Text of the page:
logo

1511. Decima et Ultima Europa Tabula [Greece]

  • Decima et Ultima Europa Tabula [Greece]

Decima et Ultima Europa Tabula [Greece] information:

Year of creation: 
Resolution size (pixels): 
 4110x3365 px
Disk Size: 
 2.61908MiB
Number of pages: 
 1
Place: 
 Venice
Author: 

Print information. Print size (Width x height in inches):
Printing at 72 dpi 
  57.08 х 46.74
Printing at 150 dpi 
 27.4 х 22.43
Printing at 300 dpi 
 13.7 х 11.22

An example of detailing the file of this map of in a printable high-resolution:

Click to open in high resolution (open in new tab).
Attention! this is just the central piece (central area 960x960 px) of the map file!
This is an example, so that you can see and study the level of detail of a given map. The entire Map will be fully available after payment!

Decima et Ultima Europa Tabula [Greece]

One of the Earliest Maps of Greece To Incorporate Modern Geographical Details

Fine example of Sylvanus' map of Greece, one of the earliest obtainable maps of the region and the first printed in two colors.

Sylvanus' map of Greece is one of the earliest obtainable maps of the region and one of the first to incorporate modern information. While it is based upon the Geography of Claudius Ptolemy, it differs from the earlier maps of printed editions of Ptolemy (Bologna 1477, Rome 1478, Ulm 1482, Berlingheri 1482 and Rome 1507), presenting some hints of modern information not present in the earlier maps. As noted by Ashley Baynton Williams

The most unusual of the editions of Ptolemy, was that published by Jacobus Pentius de Leucho in Venice in 1511, edited by Bernardus Sylvanus. Sylvanus, realizing the geography [of Ptolemy] was out-dated, attempted to update the maps by inserting more modern information, often from contemporary manuscript sources, over the Ptolemaic material, creating an unusual effect. An innovative feature is that the maps, which are printed from woodblocks, are printed in two colors, red and black, with the principal names in red.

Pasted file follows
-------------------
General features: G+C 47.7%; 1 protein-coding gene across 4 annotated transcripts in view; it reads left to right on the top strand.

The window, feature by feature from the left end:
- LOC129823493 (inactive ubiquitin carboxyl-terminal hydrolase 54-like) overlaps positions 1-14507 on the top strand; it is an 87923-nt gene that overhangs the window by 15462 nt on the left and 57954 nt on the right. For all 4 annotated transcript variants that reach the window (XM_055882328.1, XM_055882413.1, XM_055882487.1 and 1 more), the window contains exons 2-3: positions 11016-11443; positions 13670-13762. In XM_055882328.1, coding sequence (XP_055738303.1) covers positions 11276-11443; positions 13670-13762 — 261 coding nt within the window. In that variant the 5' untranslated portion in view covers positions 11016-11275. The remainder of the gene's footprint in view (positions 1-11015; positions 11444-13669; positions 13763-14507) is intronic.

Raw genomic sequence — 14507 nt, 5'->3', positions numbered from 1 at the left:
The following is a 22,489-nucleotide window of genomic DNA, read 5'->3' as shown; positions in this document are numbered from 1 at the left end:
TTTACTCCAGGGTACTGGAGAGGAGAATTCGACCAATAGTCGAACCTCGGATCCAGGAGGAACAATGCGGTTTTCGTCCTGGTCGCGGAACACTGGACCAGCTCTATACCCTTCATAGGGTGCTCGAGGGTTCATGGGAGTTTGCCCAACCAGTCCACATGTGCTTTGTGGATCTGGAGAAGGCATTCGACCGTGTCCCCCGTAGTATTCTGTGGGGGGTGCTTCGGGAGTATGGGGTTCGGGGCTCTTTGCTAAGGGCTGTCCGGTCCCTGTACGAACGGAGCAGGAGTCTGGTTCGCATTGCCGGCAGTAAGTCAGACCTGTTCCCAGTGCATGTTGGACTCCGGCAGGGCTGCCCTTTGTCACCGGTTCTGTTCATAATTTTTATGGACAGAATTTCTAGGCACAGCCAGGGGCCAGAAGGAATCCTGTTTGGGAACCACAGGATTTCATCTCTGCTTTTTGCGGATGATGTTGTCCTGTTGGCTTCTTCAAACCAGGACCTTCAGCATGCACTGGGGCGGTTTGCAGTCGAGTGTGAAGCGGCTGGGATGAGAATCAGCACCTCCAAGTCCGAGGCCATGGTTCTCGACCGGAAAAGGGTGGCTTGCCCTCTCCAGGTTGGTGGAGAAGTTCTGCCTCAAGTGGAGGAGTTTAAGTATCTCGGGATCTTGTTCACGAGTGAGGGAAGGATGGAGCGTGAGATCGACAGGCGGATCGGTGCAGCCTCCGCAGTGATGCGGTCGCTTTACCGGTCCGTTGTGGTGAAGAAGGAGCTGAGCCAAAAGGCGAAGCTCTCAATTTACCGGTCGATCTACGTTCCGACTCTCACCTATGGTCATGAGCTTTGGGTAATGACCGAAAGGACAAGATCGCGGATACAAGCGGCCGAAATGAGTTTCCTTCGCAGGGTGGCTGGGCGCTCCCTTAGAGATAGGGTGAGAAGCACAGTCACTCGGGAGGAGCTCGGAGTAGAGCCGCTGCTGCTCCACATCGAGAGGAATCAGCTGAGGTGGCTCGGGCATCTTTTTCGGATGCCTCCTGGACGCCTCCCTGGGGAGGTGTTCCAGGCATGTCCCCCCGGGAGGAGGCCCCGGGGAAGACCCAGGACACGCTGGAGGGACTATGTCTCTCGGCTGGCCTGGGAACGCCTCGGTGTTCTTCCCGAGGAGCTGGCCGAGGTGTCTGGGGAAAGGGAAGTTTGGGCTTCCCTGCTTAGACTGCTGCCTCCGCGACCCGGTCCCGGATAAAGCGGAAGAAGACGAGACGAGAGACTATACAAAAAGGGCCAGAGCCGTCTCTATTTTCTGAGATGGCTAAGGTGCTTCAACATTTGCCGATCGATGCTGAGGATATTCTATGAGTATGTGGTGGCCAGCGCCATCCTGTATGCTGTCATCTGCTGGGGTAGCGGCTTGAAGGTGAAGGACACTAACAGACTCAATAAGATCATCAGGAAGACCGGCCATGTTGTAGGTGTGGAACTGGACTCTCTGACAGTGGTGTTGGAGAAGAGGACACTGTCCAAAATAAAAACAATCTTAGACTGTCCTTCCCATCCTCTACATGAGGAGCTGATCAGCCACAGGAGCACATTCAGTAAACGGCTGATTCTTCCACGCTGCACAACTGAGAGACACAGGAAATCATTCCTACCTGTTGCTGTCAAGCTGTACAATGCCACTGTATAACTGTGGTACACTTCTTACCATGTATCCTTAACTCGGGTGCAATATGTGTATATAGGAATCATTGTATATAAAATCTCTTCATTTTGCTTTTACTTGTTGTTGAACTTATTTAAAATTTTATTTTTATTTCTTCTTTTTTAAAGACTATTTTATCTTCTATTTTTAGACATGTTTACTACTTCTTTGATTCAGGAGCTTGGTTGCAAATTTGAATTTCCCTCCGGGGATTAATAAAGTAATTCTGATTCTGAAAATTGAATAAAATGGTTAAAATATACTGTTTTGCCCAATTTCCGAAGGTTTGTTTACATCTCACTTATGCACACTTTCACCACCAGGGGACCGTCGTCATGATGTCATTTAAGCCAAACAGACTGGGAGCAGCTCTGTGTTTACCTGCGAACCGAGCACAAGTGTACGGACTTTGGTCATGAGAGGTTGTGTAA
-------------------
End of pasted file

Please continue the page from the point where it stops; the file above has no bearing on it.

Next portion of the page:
Sylvanus also incorporated an unusual style of printing his maps back to back--the first ever printed atlas to do so and a process not again seen until the late 19th Century. As such, each map has half of a map on each side of the verso, being the right half of the preceding map in the atlas and the left half of the next map.

The maps are quite scarce on the market--doubly so, because of the maps in the atlas, only half can survive as complete maps.

A fascinating cartographic landmark and an essential map for early regional map collectors.

Bernardus Sylvanus (Bernardo Silvano) was born around 1465 in Eboli, a small agricultural town near Salerno in southern Italy. He began studying Ptolemy around 1490, when he was living in Naples. At this time he ran a print shop or studio, producing maps and codices. It was here that he produced his first edition of Ptolemy’s Geographia in 1490, which he dedicated to Andrea Matteo Acquaviva, the third Duke of Atri. For this edition Sylvanus used coordinates and text from Jacopo d’Angelo’s translation, and copied the maps from a Roman printed edition of either 1478 or 1490 (both printed from the same plates). Sylvanus’ 1511 Venice edition of the Geographia built on his prior work, but was groundbreaking in several regards. It was the only edition to add modern updates directly into Ptolemy’s maps, the only edition at the time to print maps on both sides of the leaf, the first edition printed in two colors, and the first Italian edition to use woodblocks. Nothing is known of Sylvanus’ life after the publication of this edition.


Special conditions for students!

If you are a student, write to us in telegram: @antiquemaps and indicate what material you need and for what work you need a map in high detail. We are ready to provide material on special terms. For students only!

Item information:

Year of creation:
Size:
4110x3365 px
Disk:
2.61908MiB
Number of pages:
1
Place:
Venice
Author:
Bernardus Sylvanus.
$14.99

Related item